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Fracture & Dislocation

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    Fracture & Dislocation

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    fractures

    A fracture is a structural breech in the normal

    continuity of bone.

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    Mechanism of injury

    1-Tubular bone:

    - Direct violence to the bone

    - Indirectly due to twisting or angulations 2- Cancellous bone:

    - may be fractured by compression

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    FRACTURE DESCRIPTION

    Name of the injured bone

    Location of the injury (eg, dorsal or volar;

    metaphysis, diaphysis, or epiphysis) Orientation of the fracture (eg, transverse,

    oblique, spiral, Greenstick)

    Condition of the overlying tissues (eg, openor closed fracture).

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    Fracture healing

    Bone healing is usually divided into three

    slightly overlapping stages:

    1. inflammatory phase 2. reparative phase

    3. remodeling phase

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    inflammatory phase

    The initial inflammatory phase is dominated

    by vascular events.

    Following a fracture, a hematoma forms. Subsequently, reabsorption occurs of the 1 to

    2 mm of bone at the fracture edges that have

    lost their blood supply

    Next, multipotent cells are transformed intoosteoprogenitor cells, which begin to form

    new bone.

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    reparative phase

    new blood vessels develop from outside thebone that supply nutrients to the cartilage,

    which begins to form across the fracture site Callus typically forms as a collar of new,

    endochondral bone around the fractured area.

    Callus is progressively replaced-from 3 weeks

    onwards in a child and 4 weeks onwards in anadult long bone-by mature (lamellar) bone with aHaversian structure strong enough to immobilisethe fracture site and produce union.

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    Clinical union Absence of tenderness on direct pressure over the

    fracture site

    Little or no pain when the fracture site is stressedby angulation or rotation

    Absence of movement at the fracture site

    As a general rule

    adult

    4-8

    weeks for fractures in cancellous bones 6-12 weeks for fractures in long bones

    children approx half these times

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    Diagnosis

    Clinical:

    - History of trauma

    - Pain, swelling, inability to use the injured body part-Tenderness, swelling and bruising

    - Deformity, abnormal movement (sure signs offracture)

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    X-ray: A suspected fractured bone should be x-rayed.

    - X-ray should be taken in at least two planes (AP andlateral)

    - Should always include the joints proximal and distalto the fracture

    - Look in theX-ray for:

    Presence of fracture

    The part of bone fracturedThe pattern of the fracture

    Presence and type of displacement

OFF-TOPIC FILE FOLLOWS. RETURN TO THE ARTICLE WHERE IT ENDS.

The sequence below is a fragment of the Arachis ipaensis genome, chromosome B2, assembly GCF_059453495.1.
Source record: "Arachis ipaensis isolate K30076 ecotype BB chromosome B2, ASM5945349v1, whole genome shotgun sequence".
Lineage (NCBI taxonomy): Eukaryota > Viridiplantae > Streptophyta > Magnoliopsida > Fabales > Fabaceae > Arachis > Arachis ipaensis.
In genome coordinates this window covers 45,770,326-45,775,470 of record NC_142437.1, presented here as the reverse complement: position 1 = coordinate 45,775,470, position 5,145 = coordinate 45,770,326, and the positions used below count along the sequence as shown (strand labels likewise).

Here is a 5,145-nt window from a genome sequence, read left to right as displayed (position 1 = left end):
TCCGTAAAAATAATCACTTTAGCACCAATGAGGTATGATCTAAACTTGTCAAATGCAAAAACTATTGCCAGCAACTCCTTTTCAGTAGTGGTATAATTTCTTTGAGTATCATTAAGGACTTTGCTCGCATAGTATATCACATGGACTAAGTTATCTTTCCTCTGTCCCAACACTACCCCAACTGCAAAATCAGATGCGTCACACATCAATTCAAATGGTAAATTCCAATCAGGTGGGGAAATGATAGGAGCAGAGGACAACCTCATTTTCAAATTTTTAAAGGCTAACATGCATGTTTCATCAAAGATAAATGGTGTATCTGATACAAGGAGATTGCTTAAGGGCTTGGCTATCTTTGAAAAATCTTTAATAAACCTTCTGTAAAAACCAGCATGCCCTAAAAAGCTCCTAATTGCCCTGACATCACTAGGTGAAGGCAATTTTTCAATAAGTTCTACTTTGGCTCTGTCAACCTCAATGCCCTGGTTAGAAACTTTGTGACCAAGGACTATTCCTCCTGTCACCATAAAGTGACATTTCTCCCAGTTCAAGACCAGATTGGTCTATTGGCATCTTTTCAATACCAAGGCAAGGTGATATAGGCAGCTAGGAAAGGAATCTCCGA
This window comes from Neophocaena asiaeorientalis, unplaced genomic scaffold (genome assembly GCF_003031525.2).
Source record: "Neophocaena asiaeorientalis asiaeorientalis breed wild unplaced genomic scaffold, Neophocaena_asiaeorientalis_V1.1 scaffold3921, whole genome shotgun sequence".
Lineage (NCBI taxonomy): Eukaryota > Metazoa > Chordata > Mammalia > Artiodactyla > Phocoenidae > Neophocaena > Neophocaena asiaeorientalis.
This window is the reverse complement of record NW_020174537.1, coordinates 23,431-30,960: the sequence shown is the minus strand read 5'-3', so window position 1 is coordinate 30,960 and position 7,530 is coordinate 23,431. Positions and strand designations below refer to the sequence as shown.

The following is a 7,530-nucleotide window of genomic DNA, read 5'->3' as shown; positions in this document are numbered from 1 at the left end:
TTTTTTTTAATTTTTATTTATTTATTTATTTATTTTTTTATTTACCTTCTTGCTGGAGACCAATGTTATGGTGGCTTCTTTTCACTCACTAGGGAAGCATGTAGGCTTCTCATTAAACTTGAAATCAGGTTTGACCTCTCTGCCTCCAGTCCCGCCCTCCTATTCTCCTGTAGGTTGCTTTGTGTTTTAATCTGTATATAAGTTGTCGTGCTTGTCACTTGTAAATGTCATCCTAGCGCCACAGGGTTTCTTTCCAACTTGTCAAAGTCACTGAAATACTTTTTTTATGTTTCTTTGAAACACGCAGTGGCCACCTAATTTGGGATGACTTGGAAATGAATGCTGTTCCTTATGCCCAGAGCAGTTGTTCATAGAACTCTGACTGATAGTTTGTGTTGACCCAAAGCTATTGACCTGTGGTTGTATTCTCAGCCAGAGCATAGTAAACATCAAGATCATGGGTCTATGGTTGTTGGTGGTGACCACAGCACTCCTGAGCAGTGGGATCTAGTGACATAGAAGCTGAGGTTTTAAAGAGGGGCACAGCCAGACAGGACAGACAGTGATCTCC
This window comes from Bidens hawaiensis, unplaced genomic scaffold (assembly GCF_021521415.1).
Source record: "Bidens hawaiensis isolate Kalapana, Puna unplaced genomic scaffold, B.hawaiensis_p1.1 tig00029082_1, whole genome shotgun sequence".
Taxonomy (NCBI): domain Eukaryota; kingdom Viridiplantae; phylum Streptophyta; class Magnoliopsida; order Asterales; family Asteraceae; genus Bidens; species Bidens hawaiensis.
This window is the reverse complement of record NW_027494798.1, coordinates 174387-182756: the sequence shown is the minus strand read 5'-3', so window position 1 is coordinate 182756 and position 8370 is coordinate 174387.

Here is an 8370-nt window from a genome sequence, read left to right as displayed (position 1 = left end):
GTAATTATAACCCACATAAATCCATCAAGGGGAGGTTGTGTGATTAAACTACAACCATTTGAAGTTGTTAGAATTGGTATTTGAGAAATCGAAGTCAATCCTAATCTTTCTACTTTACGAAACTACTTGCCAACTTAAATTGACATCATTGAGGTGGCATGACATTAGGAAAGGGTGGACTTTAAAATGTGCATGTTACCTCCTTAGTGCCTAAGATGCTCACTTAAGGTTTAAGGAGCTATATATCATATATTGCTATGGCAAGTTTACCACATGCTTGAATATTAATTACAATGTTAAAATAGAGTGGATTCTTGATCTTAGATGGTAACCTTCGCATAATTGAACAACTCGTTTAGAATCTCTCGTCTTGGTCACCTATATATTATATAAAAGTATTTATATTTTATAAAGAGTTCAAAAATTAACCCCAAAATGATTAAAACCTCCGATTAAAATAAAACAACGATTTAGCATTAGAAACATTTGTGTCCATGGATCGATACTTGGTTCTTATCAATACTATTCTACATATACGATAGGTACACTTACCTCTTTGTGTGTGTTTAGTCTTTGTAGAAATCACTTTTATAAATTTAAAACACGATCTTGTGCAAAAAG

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    Principlesoffracture

    management A) GENERAL TREATMENT

    - follow theATLS system.

    - Always assess the status of distal circulationand neurological function.

    - Administer anti pain and splint all fracturesbefore sending the patient for x-ray or

    referring.

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    B) Local treatment of the fracture:-

    I-Reduction

    manipulation of the fractured bone to restorenormal or near normal anatomic position.

    needed only for displaced fractures

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    Techniques of Reduction

    1. Using gravity

    2.Closed reduction

    Manipulation

    Traction

    3. Open (Operative) reduction

    closed reduction fails

    very accurate reduction is required, e.g. a fracture

    which involves a joint surface the fracture has caused a vascular or (sometimes) a

    nerve injury.

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    II- Immobilization

    The purpose of immobilization is to:

    prevent redisplacement of a reduced fracture decrease movement at the site of fracture and

    prevent further soft tissue injury

    relieve pain

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    Methods of Immobilization

    1. External splints e.g plaster ofParis (POP)cast

    - Is the safest and cheapest method ofimmobilization

    - Immobilization should always include the twoadjacent joints

    - Joints should be immobilized in a functional

    position- Complications include joint stiffness and

    compartment syndrome.

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    2.Continuous traction

    Using gravity: e.g. U-slab for humeral shaftfracture

    Skin traction:A method of applying traction

    using bandage, usually used in children andtemporarily in adults.The maximum weightthat can be applied is 2kg.

    Skeletal traction:Traction applied via a pin

    inserted into the bone distal to the fracture.

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    3. External fixation

    a rigid bridging device held in place by bone pins

    proximal and distal to the fracture mainly used in the management of open or

    infected fractures

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    4. Internal fixation

    a method of operative fixation of fractures by

    plates, nails, screws, pins and wires